Keep in mind, that after SBJPA in the late 1990s until the GUST prototype circa 2002, prototype safe harbor 401(k) plans were documented only by a board resolution because preapproved plans did not have 401(k) safe harbor language (until the GUST prototype).
Participant disclosure may be accomplished by issuing a Summary of Material Modification (SMM) that must be distributed to inform participants of this amendment. Normally, SMMs do not have to be issued until 210 days after the end of the plan year in which the plan was amended, but in this case earlier issuance will be most helpful. The SMM should also clarify when in-service withdrawals are limited to in-plan Roth conversions, if this option is adopted. It may be advisable to clearly state that a distributable event is necessary for conversion. Even more importantly, it is recommended that a conspicuous statement regarding the tax consequences of an in-plan Roth conversion be included in the SMM.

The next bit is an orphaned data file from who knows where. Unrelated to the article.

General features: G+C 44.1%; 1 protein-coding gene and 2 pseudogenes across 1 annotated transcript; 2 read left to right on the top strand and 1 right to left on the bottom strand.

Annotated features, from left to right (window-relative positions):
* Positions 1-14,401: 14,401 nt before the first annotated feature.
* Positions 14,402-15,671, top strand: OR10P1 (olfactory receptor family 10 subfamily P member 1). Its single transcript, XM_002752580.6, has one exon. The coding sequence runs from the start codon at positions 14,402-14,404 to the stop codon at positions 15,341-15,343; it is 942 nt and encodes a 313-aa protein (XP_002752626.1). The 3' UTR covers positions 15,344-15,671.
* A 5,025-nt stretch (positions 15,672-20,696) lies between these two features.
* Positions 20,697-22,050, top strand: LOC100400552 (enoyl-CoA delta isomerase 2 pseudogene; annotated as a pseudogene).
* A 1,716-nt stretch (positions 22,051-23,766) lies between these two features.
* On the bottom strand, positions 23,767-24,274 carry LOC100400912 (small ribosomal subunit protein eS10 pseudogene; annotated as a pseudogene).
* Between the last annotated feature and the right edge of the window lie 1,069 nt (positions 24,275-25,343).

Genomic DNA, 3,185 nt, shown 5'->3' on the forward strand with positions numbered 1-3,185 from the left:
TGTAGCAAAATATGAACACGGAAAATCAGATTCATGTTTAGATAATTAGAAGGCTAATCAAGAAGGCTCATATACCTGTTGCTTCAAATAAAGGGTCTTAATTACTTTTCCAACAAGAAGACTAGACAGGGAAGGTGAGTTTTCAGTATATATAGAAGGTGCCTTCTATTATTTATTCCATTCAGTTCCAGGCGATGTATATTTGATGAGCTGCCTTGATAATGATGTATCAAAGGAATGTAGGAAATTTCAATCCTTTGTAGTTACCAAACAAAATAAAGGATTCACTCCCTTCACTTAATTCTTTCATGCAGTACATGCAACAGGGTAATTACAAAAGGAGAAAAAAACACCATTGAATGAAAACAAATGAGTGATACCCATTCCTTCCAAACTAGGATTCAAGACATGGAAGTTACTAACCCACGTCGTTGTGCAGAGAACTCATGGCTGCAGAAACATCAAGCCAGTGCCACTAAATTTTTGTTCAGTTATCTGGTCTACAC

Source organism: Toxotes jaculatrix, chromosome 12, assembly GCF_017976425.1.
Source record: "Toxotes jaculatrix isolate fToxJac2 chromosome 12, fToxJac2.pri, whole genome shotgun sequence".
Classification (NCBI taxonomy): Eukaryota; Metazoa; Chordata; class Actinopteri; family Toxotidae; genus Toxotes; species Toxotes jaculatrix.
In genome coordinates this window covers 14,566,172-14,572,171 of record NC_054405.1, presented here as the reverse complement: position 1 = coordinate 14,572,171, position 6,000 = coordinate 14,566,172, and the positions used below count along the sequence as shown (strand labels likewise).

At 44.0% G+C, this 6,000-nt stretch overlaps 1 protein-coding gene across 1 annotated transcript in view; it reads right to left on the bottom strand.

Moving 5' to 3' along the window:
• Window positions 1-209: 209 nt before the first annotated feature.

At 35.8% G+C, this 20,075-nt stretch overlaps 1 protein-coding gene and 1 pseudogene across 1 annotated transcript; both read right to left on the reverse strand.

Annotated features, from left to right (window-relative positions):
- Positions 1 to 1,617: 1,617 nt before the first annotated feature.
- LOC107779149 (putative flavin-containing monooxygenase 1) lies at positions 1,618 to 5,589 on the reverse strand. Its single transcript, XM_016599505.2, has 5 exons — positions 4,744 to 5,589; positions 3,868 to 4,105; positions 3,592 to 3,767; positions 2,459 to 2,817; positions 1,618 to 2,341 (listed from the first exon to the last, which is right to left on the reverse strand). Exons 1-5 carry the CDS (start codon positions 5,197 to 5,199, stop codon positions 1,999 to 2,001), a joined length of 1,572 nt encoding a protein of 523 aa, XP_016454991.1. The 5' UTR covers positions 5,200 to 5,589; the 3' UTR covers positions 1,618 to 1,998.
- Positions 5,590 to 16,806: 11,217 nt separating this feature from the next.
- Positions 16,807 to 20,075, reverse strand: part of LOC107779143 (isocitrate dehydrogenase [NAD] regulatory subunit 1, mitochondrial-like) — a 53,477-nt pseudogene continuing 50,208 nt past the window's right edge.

The distribution of a revised 2010 Safe Harbor Notice (and 2011, if already distributed) also will be required to disclose the new conversion option and it’s impact on the plan’s in-service withdrawal options and the addition of Roth deferrals, if applicable.
An in-plan Roth conversion option can be added to the forms, or participants may simply write in their election if an “Other” section is available as a distribution reason option on the current distribution form.
As described in the joint committee report, the transaction is a direct rollover taxable distribution (only permitted for eligible rollover distributions) and a rollover into the designated Roth account. Even though the transaction is generally processed like a transfer within the plan (i.e. no check needs to be written or processed), it is a direct rollover. Thus, since there is a taxable event, a Form 1099-R would be the information return issued to report taxable events from retirement plans. The reason code to be utilized needs to be addressed by the IRS, it may be a Code G for direct rollover or it may be a new code designed to distinguish this transaction.
Additional Open Issues for Those Considering Adding In-Plan Roth Conversion Prior to IRS Guidance